Tēnā koe <<First Name>>
They say a week in politics is a long time. This last week has been an extraordinary one! It started with the Education Update announcements including the surprise new online schools that just came straight out of left field! And all of this on top of the Global funding proposals. Put together, they have serious consequences for how we operate day to day in our schools.
Starting with the global funding, I remind you again, ‘Go to the PUMs’. Take your teachers with you and learn all you can. Being informed is the only way you can fight for the model of funding you want to give your kids the education they deserve. I know you don’t enjoy disrupting your kids’ learning programmes or your parents’ routines, but this in the end is important for your kids.
Then there is ‘online school’! We all know priority kids are the focus of this Government and we know those kids need strong relationship building, confidence building, social skills and participation before they can engage in meaningful learning. Of all the kids at school, they are the ones who can least benefit from ‘online school’.
Information technology is well embedded into our world class curriculum, which is delivered by highly qualified teaching professionals. This is so we are preparing our kids for the demands of the twenty-first century.
We have some excellent examples of using the net to connect classes of kids from isolated schools as happens through the Virtual Learning Network (VLN) Primary School. Through VLN kids in their own schools with their own fully qualified teachers can take lessons online with other kids from isolated areas.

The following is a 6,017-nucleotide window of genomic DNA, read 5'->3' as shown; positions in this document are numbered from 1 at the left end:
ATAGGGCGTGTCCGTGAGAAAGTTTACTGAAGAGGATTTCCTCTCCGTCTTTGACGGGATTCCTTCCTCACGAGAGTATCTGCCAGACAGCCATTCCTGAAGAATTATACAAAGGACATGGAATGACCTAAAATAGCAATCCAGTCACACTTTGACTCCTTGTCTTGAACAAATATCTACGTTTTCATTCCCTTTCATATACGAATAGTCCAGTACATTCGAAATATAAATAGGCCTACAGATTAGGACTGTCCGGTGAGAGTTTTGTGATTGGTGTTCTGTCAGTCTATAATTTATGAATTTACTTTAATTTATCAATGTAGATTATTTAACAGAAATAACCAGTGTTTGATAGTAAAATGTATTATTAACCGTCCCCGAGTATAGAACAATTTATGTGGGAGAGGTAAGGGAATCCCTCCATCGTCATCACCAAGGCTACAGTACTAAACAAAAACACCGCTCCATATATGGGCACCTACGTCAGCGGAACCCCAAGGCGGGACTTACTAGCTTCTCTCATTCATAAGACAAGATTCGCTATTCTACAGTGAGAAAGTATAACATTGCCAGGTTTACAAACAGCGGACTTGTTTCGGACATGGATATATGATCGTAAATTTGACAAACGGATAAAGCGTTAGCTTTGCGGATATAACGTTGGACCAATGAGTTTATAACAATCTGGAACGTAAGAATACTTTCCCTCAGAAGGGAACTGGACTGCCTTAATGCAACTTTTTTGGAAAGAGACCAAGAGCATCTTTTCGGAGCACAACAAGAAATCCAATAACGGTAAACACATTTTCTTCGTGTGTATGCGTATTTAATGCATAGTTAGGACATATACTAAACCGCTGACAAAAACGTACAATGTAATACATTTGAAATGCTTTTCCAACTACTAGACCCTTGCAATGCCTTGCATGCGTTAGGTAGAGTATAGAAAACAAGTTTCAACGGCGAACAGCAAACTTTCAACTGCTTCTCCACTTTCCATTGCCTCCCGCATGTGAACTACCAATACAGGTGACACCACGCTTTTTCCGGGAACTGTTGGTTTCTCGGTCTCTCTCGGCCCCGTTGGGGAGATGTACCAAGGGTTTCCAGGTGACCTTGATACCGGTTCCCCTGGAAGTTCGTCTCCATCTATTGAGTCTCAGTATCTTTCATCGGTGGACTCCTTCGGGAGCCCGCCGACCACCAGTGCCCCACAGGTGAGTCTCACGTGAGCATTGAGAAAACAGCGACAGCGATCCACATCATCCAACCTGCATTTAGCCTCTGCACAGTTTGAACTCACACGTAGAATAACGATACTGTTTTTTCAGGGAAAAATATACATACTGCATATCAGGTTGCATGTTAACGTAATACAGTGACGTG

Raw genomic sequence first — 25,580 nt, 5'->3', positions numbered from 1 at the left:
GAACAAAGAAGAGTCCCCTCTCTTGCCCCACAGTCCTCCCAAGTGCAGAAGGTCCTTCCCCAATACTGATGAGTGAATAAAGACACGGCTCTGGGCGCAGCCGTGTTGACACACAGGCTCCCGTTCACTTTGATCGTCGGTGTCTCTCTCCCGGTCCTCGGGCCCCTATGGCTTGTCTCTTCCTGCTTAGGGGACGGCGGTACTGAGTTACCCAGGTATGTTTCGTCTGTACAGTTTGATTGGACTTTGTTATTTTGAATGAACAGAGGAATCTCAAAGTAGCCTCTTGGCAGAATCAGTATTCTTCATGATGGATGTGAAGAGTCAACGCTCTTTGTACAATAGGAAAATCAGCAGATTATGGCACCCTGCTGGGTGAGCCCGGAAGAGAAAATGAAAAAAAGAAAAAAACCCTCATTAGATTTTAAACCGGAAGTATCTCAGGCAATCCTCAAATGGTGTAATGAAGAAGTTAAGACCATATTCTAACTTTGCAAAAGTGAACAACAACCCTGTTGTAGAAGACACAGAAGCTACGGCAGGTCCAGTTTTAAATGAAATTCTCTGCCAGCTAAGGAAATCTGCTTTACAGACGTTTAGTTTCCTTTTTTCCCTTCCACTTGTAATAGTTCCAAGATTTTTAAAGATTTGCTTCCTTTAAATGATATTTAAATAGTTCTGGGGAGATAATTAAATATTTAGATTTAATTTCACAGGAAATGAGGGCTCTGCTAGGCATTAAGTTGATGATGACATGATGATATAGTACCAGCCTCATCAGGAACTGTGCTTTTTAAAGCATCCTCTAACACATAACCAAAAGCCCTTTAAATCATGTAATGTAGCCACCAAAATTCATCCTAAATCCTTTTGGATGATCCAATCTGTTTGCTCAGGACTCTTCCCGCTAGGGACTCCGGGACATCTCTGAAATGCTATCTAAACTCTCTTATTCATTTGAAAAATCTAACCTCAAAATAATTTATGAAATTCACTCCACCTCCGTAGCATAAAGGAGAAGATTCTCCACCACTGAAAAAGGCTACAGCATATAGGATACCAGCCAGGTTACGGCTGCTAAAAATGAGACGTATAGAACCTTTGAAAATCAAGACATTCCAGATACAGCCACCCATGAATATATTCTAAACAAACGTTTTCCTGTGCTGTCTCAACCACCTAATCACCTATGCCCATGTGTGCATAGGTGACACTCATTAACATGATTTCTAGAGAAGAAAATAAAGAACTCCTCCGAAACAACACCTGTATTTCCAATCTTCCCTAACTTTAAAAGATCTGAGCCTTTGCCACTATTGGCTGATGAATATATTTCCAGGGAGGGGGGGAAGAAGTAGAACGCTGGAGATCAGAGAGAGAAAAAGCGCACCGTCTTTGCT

If a school doesn’t have the full complement of subject choices, students can take subjects through other online or satellite connections. It’s great! There’s nothing wrong with that at all. The Correspondence school or Te Kura is another source of highly qualified teachers with specialist expertise in distance learning.
So why would you want to be introducing commercial companies to compete in this well-developed space? Why would you want to invite inferior online programmes into our system which don’t have to be taught by qualified, teachers? Why would we want to dilute the quality of our education system? It’s a dangerous idea.
Finally if you have received a survey on wellbeing from NZCER, PLEASE do take the time to fill it out. The survey forms the evidence that we can later use to lobby for better conditions and better leadership support for you all.
Have a good week! – Make it a better one than last week!
Noho ora mai ra